• Baldwins and Skinny Pigs have no coat, save for patches of hair on Skinny Pigs (Baldwins have no hair whatsoever). Their loose, thick skin needs additional care from sun and irritation. Despite their somewhat prehistoric appearance, their temperament is still docile and cuddly.

The white crested is a difficult breed, because the rosette of a Crested guinea pig must be centered between the ears, and no other rosettes can be present. Many guinea pigs will end up with a rosette on top of their head, which gives them this distinctive “stern” look.

Easy checks for a healthy guinea pig

(Taken from:


Thankfully, guinea pigs are very hardy creatures, and if kept clean and fed well they rarely become sick. There are, however, some daily checks you should make, to ensure that your guinea pig stays well, it also helps you to notice any change very quickly, and visit your vet at the first sign of illness.

  • Eyes- The eyes should be clear and bright, with no sign of cloudiness or discharge. An eye that suddenly goes cloudy may mean that the guinea pig has got an ulcer as a result of a piece of hay in its eye. Any eye problems require urgent veterinary attention. Guinea pigs do normally secrete a milky discharge from their eyes, which precedes grooming, as they use it on their paws to groom themselves, if you see this you do not need to worry about it.
  • Nose –The nose should be clean, and as with the eyes, shouldn’t be runny. Any discharge or sneezing may suggest that your guinea pig has a cold.
  • The coat- The fur should be dense and clean. Any patches of hair loss or areas where the skin is red and sore may suggest that your guinea pig has mites. Watch him closely, is he scratching more than usual? Mites burrow under the skin and cause a distressing condition called mange, and the sooner you spot any problem, the sooner you can get it treated, something your guinea pig will certainly thank you for. Sometimes you may see little tiny nits walking on your guinea pigs fur, these are hay mites, which are harmless and a simple shampoo will get rid of them for you.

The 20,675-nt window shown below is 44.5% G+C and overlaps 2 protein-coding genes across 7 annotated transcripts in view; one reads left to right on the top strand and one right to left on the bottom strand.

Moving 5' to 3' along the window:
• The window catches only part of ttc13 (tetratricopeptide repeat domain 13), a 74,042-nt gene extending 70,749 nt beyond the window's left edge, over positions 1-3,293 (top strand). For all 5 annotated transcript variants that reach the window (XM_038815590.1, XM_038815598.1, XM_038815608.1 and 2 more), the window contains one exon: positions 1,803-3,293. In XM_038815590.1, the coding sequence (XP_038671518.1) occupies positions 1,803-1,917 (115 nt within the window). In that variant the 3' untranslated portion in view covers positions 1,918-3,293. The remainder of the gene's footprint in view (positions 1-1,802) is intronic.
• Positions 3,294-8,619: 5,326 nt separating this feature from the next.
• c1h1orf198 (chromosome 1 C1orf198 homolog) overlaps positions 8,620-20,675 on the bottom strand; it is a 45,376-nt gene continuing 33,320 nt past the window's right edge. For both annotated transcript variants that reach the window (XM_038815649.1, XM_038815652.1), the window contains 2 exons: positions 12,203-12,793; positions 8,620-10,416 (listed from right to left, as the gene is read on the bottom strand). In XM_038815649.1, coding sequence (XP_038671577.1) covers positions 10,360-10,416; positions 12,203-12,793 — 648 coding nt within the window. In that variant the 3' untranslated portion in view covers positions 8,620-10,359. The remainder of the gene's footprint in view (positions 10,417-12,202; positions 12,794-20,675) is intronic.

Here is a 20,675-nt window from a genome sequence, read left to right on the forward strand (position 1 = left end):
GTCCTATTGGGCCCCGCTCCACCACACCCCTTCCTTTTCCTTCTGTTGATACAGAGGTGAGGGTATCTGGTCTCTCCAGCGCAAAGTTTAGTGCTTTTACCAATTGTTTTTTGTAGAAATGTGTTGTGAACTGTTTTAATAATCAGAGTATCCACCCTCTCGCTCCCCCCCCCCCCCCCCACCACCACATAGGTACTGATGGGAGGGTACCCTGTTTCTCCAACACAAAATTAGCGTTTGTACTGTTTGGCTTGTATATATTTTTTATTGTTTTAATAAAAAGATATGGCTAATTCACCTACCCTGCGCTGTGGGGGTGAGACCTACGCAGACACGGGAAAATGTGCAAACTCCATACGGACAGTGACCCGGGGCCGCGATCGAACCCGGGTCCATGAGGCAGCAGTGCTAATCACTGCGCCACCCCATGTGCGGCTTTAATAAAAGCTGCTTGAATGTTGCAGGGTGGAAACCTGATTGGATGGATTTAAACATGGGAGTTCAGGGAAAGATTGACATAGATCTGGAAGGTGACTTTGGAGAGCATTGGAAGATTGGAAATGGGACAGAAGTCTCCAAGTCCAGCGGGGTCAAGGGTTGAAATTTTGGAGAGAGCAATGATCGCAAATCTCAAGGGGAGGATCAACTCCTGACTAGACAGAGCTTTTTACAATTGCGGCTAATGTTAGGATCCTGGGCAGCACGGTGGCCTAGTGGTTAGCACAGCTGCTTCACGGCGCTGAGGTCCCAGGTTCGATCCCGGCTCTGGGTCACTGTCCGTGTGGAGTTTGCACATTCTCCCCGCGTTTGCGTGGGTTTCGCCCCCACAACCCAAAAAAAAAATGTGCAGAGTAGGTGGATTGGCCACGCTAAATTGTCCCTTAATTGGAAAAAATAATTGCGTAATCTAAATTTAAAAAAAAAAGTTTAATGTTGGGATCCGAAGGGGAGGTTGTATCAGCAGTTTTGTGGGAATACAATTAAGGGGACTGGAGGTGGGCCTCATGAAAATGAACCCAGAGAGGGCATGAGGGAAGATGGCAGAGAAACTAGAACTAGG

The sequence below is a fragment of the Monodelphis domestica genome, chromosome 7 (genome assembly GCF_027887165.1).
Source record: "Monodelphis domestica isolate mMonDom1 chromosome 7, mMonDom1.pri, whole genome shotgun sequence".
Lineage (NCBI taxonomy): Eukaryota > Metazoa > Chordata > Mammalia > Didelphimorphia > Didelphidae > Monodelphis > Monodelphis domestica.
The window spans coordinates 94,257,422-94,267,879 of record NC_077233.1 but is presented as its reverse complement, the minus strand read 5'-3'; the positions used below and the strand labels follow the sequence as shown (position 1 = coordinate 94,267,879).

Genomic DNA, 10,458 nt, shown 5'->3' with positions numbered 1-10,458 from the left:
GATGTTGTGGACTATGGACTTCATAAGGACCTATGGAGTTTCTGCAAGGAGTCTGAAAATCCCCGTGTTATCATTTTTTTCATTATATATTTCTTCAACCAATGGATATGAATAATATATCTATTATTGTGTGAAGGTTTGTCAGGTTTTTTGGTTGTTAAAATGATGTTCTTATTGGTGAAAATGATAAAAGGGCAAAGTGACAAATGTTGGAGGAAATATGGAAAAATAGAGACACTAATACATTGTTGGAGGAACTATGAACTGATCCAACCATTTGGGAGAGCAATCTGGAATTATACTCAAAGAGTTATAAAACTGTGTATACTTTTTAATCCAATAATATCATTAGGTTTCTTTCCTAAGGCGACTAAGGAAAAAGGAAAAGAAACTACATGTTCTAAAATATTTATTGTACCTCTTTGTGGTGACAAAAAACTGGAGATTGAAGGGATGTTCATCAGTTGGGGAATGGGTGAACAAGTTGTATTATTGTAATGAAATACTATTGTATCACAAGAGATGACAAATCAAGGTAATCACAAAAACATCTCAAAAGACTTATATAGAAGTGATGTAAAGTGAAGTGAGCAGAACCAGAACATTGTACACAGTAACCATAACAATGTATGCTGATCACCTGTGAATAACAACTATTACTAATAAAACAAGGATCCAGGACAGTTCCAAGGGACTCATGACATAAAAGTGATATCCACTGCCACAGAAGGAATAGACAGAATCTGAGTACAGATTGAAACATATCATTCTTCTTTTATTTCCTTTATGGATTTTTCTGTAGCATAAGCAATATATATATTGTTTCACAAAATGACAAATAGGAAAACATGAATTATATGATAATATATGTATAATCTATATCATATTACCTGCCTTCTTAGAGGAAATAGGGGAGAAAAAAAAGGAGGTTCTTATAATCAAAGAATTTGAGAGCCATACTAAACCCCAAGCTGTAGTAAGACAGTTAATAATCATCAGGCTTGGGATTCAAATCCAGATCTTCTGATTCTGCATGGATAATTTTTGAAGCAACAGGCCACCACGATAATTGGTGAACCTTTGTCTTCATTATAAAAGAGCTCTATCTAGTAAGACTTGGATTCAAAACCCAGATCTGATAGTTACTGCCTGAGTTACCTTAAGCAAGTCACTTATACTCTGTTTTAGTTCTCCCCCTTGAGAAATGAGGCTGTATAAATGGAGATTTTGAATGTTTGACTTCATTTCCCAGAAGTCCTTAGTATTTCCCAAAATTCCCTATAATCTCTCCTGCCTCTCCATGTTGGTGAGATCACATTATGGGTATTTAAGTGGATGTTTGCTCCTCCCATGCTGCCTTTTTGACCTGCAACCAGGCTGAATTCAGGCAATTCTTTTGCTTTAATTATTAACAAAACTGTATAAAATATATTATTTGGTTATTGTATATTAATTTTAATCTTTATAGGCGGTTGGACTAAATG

• The feet –Check the nails, and never let them get too long. Guinea pigs have no fur on the bottom of their feet, so check the bottom of their feet regularly for any sign of soreness. If their feet are sore their bedding wants to be as soft as possible, wood shavings and soft meadow hay is best.
  • The bottom –Yes, this bit needs checking too… The whole area should be clean and dry. If the guinea pig is wet and smelly between its legs it may have a urine infection. Old boys may also get a problem where their poo gets stuck, and they are no longer able to eat the sticky caecotrophs as they should. Your vet will be able to show you how to help them.


(Taken from:

Guinea pigs are enthusiastic drinkers. Be sure to purchase a large water bottle so they will not run out of water during the day. Be sure to change water daily.
Guinea pigs have a three-part diet.

  1. Give as much timothy hay as they want. This provides necessary fiber and keeps their teeth ground down. Avoid alfalfa hay because it is too rich. 
  2. Commercial guinea pig pellets—give about 1/3 cup per day and leave out so they can graze. Pellet mixes should contain vitamin C and not be too loaded with “treats.” Check the expiration date—the vitamin C breaks down if you keep the pellets too long. 
  3.  Fresh veggies and maybe a little fruit every day. Avoid iceberg lettuce; all other lettuce is fine. So are carrots, parsley, broccoli, collard greens, turnips and parsnip. Give fruits in moderation such as apples, cantaloupe, raisins, grapes and bananas You can buy treats, but give sparingly. Avoid the ones with high sugar or fat content such as yogurt drops.


Author’s Note: Many thanks to Buddy Bunchkins for answering the questions and letting me use his pictures for the blog. Please visit him on his facebook page.